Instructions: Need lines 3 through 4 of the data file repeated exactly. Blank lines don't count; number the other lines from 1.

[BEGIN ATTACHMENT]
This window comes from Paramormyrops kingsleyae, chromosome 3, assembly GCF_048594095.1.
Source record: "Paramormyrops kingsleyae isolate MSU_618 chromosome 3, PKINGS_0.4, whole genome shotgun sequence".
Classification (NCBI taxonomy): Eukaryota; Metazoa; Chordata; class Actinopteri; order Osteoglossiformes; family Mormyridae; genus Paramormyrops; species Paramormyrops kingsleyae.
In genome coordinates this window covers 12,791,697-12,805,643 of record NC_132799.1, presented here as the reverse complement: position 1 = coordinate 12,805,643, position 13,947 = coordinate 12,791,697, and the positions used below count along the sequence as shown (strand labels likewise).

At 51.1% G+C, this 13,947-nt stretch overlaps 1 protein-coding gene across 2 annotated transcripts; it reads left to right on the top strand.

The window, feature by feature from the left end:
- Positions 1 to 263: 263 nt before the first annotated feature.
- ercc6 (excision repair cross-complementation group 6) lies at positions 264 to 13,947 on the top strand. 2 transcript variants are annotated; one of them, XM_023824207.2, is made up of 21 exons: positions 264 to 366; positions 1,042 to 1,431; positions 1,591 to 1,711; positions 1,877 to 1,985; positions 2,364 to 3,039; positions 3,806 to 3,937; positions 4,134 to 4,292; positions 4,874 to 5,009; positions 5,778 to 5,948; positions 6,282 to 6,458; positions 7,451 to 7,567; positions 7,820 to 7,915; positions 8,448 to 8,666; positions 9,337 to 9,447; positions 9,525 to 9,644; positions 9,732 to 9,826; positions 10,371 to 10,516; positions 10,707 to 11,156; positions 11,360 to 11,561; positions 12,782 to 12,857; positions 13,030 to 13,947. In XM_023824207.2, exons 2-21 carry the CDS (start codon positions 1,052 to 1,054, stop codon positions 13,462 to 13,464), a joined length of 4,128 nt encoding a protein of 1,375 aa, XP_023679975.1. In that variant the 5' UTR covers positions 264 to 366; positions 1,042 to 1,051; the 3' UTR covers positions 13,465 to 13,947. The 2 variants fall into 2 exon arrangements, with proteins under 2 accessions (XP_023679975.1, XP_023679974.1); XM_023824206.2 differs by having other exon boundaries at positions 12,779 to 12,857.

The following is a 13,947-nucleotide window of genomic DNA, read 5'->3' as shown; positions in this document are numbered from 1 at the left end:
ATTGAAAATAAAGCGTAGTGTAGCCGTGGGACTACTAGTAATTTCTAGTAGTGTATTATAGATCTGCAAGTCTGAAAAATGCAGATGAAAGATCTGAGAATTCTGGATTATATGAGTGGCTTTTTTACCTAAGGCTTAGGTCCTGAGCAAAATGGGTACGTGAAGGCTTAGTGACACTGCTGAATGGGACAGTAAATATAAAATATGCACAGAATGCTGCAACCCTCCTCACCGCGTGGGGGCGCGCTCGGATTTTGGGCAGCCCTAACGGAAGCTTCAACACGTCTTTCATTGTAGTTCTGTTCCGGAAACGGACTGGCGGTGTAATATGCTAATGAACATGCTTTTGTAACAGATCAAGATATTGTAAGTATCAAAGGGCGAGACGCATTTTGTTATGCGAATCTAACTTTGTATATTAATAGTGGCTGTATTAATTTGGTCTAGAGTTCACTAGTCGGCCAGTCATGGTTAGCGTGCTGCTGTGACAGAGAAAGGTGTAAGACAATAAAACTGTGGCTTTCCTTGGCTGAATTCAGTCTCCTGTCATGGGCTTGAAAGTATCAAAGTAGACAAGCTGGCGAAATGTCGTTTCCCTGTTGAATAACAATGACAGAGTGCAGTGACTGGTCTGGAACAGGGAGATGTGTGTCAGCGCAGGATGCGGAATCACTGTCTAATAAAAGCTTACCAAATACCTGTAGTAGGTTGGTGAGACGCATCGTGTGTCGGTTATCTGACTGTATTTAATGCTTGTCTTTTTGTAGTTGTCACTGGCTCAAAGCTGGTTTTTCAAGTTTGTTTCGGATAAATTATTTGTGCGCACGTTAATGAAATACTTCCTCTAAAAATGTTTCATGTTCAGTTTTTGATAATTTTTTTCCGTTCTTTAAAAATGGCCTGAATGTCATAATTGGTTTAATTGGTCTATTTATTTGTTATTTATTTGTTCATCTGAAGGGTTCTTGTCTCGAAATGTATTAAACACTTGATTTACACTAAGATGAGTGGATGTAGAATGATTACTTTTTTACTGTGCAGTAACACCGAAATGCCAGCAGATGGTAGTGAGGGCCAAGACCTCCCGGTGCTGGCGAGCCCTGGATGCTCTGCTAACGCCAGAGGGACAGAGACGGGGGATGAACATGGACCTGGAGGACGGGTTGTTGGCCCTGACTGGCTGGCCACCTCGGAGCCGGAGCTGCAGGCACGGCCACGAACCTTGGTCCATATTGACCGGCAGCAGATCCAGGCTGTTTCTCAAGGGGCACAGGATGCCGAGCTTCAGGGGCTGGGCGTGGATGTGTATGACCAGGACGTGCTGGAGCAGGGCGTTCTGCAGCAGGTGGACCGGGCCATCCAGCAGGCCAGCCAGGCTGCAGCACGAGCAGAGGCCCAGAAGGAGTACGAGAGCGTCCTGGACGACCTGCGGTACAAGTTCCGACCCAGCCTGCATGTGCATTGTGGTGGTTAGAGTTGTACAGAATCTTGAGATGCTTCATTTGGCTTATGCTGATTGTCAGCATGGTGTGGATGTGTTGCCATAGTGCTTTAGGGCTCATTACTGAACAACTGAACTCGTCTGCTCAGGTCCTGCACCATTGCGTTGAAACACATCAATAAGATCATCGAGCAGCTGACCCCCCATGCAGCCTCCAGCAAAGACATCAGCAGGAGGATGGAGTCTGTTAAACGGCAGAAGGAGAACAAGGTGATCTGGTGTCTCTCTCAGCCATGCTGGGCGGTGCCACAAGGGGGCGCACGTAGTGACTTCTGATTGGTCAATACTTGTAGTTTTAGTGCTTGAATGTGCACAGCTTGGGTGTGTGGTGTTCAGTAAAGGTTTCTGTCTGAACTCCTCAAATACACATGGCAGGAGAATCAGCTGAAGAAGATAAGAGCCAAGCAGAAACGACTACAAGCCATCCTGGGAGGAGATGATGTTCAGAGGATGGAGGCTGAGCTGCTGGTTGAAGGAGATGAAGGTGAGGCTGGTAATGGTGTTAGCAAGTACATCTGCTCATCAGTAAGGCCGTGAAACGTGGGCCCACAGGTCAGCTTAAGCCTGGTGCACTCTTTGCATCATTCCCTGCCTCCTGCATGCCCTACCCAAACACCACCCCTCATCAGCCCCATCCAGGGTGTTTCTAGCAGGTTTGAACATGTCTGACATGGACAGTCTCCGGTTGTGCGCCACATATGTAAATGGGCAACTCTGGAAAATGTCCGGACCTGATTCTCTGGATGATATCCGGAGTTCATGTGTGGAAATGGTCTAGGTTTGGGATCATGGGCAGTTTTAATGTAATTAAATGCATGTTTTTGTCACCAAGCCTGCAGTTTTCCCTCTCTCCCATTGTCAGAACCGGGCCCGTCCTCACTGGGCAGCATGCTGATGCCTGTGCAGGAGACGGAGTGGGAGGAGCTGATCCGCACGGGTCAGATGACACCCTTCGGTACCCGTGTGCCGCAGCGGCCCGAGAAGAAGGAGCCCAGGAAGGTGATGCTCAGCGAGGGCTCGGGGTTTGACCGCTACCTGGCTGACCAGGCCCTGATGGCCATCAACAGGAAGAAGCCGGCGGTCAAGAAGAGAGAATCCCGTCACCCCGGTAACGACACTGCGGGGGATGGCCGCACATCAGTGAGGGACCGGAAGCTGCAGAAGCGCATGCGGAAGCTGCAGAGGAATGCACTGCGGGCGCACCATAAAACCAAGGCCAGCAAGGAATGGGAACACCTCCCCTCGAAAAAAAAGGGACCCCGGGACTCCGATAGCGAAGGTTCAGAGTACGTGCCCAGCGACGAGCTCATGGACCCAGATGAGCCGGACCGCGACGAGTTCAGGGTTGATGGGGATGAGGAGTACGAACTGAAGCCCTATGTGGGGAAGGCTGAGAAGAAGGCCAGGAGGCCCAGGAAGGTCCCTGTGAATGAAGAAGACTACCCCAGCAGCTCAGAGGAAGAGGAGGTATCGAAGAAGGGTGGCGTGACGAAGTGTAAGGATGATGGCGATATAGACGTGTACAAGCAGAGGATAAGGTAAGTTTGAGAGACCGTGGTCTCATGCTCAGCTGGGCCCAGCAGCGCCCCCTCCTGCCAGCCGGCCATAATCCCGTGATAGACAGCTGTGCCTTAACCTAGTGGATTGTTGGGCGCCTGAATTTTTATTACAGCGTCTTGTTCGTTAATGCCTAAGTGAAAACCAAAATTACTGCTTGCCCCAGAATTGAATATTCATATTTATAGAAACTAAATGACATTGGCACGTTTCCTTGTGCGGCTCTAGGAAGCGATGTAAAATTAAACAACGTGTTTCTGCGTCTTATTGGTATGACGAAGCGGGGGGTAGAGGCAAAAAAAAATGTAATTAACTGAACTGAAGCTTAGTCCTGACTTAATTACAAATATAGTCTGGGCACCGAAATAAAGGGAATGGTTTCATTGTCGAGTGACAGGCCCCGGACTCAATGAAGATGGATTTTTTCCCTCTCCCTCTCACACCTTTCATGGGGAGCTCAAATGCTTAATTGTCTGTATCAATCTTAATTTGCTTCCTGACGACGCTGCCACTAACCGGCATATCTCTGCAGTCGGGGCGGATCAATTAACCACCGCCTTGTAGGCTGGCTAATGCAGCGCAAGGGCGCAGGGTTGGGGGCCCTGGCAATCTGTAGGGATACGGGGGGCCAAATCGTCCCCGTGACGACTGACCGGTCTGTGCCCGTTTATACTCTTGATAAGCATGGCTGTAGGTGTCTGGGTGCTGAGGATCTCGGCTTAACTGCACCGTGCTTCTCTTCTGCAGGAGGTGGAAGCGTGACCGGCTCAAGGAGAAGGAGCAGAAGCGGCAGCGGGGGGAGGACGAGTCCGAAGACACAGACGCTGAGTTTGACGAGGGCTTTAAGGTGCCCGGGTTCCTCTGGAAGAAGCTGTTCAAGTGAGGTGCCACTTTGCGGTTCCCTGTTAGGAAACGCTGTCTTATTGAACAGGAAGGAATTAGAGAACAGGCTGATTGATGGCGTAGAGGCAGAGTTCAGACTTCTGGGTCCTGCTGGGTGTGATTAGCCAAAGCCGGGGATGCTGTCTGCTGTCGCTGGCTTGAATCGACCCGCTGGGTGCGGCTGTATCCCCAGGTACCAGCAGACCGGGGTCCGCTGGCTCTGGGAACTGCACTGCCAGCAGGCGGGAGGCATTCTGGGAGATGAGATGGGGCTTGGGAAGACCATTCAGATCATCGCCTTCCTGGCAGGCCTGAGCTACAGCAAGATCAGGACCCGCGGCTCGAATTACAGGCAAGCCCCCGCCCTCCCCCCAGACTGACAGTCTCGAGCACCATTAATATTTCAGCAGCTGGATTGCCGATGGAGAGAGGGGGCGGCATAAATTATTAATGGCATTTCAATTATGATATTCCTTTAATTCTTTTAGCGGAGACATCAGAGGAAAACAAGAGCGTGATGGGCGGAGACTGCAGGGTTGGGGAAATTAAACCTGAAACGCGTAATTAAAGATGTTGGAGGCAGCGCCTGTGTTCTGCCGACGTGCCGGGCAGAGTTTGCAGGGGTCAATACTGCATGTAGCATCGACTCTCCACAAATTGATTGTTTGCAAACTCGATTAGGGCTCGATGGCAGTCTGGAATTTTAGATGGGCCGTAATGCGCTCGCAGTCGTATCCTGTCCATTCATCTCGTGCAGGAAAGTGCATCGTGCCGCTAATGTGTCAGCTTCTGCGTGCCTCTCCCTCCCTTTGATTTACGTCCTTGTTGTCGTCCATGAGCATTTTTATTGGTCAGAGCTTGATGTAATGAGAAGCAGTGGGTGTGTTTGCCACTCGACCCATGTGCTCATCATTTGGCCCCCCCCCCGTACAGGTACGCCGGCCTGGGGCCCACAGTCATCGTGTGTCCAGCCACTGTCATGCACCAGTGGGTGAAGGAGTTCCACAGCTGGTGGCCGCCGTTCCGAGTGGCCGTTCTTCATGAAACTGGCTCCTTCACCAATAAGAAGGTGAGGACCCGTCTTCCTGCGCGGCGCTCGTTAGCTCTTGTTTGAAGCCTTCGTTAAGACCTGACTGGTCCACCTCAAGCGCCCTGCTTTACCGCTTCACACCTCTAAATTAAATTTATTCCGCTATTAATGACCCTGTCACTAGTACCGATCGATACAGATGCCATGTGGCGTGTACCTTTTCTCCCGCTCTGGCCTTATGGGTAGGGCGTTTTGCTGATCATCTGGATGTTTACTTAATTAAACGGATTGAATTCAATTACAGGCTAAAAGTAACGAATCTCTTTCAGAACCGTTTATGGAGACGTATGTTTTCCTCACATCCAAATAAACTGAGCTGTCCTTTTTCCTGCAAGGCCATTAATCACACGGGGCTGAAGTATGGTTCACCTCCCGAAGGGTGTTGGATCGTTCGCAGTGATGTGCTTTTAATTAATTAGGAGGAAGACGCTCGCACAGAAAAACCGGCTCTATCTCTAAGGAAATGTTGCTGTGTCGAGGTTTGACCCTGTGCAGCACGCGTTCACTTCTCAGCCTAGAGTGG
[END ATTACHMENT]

Classification (NCBI taxonomy): Eukaryota; Metazoa; Chordata; class Actinopteri; order Osteoglossiformes; family Mormyridae; genus Paramormyrops; species Paramormyrops kingsleyae.
In genome coordinates this window covers 12,791,697-12,805,643 of record NC_132799.1, presented here as the reverse complement: position 1 = coordinate 12,805,643, position 13,947 = coordinate 12,791,697, and the positions used below count along the sequence as shown (strand labels likewise).